Gene Conservation Laboratory
Bristol Bay Sockeye Salmon Mixed Stock Analysis, Baseline

Populations of sockeye salmon from Bristol Bay, Alaska, support the largest sockeye salmon fishery in the world and the largest valued single salmon fishery in North America. The ADF&G Gene Conservation Laboratory (GCL) provides estimates of stock composition from catch samples to support the harvest management of Bristol Bay sockeye salmon. These estimates require two components: the genetic characterization of all potentially contributing populations (the baseline; this section) and the catch samples from fisheries (the mixtures; see applications and analysis).

Figure 1. Bristol Bay, Alaska, showing locations of 140 populations of sockeye salmon collected for the baseline (Dots color coded by stock), Bristol Bay fishing districts (in Bold), locations where escapement samples were taken (Stars), and stations sampled during the Port Moller test fishery (Triangles).

The genetic baseline is assembled by sampling of spawning populations contributing to the fisheries. In Bristol Bay, the baseline has recently increased from 96 populations to 140 distinct populations that range from the Kuskokwim River (to the north) to the Aleutian Islands (to the south) (Figure 1). These baseline fish are genotyped with molecular markers called single nucleotide polymorphisms (SNPs).

Figure 2. Population genetic structure of Bristol Bay sockeye salmon revealed by 96 SNPs. The tip of each bar on this Neighbor-Joining tree of genetic distances represents a population. The length of horizontal bars represents genetic distances between populations: the shorter the bar, the more similar the populations.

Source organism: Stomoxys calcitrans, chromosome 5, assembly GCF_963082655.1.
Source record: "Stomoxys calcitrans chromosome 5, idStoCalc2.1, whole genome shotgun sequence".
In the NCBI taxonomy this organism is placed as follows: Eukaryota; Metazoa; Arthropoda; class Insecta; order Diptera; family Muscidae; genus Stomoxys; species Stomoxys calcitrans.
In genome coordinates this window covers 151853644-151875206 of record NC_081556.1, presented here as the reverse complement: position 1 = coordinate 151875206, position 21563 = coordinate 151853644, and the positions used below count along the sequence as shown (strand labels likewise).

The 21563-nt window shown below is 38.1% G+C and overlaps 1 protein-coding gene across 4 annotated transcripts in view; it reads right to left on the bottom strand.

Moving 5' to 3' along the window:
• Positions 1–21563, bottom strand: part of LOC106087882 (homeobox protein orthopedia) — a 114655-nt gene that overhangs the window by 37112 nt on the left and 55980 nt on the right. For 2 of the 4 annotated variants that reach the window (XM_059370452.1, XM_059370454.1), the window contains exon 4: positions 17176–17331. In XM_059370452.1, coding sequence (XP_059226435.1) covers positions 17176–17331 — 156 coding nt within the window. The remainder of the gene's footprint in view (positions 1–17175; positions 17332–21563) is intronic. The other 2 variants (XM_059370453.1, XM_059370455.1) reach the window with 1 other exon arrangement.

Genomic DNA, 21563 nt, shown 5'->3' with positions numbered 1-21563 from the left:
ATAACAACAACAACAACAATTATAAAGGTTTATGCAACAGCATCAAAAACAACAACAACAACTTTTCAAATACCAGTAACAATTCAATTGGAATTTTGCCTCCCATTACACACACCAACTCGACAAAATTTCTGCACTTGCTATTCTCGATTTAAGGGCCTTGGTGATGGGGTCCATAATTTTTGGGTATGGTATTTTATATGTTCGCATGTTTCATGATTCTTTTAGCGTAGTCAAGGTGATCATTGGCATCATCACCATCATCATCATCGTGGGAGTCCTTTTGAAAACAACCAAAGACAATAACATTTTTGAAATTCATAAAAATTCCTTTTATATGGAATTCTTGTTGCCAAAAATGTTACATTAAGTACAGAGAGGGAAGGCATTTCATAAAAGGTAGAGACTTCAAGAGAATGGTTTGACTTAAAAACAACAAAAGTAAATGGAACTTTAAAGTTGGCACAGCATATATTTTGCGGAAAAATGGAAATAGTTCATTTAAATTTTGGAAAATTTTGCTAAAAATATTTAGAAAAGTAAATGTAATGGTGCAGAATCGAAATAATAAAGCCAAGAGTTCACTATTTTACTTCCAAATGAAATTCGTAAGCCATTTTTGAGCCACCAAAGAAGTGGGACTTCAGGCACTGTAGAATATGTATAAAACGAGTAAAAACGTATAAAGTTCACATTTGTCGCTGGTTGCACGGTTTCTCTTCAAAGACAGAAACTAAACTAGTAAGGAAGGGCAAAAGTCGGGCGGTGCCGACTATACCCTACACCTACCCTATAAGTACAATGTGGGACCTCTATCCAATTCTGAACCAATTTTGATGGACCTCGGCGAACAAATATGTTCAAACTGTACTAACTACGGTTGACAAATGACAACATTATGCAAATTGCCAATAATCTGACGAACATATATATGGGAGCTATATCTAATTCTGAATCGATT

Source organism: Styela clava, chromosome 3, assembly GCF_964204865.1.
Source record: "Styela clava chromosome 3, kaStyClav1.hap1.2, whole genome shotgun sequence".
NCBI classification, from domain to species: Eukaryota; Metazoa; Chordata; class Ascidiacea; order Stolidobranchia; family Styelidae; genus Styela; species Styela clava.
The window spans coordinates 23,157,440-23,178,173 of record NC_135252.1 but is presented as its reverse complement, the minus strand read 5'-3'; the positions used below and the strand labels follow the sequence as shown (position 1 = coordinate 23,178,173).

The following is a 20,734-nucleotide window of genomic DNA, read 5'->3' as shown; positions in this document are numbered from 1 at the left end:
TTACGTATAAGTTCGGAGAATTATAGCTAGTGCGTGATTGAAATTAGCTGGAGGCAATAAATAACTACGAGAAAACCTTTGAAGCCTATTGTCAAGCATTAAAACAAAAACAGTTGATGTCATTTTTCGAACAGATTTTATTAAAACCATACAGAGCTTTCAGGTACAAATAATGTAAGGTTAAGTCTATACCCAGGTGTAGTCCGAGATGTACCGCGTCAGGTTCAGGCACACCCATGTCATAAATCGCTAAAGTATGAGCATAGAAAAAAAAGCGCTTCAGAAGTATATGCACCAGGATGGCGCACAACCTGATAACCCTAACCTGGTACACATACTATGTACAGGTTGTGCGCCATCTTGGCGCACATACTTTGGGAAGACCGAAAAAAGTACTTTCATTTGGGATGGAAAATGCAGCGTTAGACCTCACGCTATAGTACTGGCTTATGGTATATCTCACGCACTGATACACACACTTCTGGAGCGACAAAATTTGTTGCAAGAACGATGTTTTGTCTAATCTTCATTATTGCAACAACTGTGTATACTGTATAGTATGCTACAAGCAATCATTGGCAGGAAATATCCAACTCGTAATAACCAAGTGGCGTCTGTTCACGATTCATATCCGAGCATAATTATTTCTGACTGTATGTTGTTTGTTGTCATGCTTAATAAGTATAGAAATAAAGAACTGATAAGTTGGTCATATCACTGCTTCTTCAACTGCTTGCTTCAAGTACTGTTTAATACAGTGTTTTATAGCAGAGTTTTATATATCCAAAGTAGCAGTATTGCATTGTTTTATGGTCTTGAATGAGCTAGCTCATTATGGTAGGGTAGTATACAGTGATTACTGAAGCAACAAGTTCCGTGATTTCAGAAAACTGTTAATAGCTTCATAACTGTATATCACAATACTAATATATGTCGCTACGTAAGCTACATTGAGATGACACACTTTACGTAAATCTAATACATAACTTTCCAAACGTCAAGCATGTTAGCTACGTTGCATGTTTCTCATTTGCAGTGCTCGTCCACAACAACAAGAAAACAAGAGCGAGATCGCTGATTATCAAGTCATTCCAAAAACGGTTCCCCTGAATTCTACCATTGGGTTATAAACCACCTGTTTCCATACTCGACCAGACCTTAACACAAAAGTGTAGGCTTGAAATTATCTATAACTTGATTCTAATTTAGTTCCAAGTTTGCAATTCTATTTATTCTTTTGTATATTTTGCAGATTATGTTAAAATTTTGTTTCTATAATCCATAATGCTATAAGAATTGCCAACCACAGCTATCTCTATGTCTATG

Figure 3. Estimates of the correct allocation for samples of the escapement to each of the nine major drainages to Bristol Bay. These samples were taken at counting towers or at the Nushagak sonar site (stars on Figure 1), and serve as tests of the baseline's ability to correctly identify a stock in a mixture. The height of the bar represents the correct allocation to the stock in question. The difference between the point estimate (top of bar) and 100% is the misallocation to an incorrect stock.

Populations are aggregated into "reporting groups" based on management interest, the distribution of genetic variation among spawning populations (Figure 2), and the performance of the mixed-stock analysis (MSA; Figure 3). Reporting groups are the level to which mixtures are allocated during MSA and are referred to as "stocks". In Bristol Bay, these stocks are the 9 major drainages in Bristol Bay and the 2 flanking regions believed to potentially contribute to the fishery. A large amount of effort has gone into sampling and resampling spawning populations in the baseline and genotyping them for 96 SNPs. Based upon these SNPs, populations common to a drainage look more similar to one another than to populations from another drainage. This type of genetic structure works well with MSA. With this new baseline, mixture samples consisting of 190 fish can be confidently assigned to 11 stocks (Figure 1).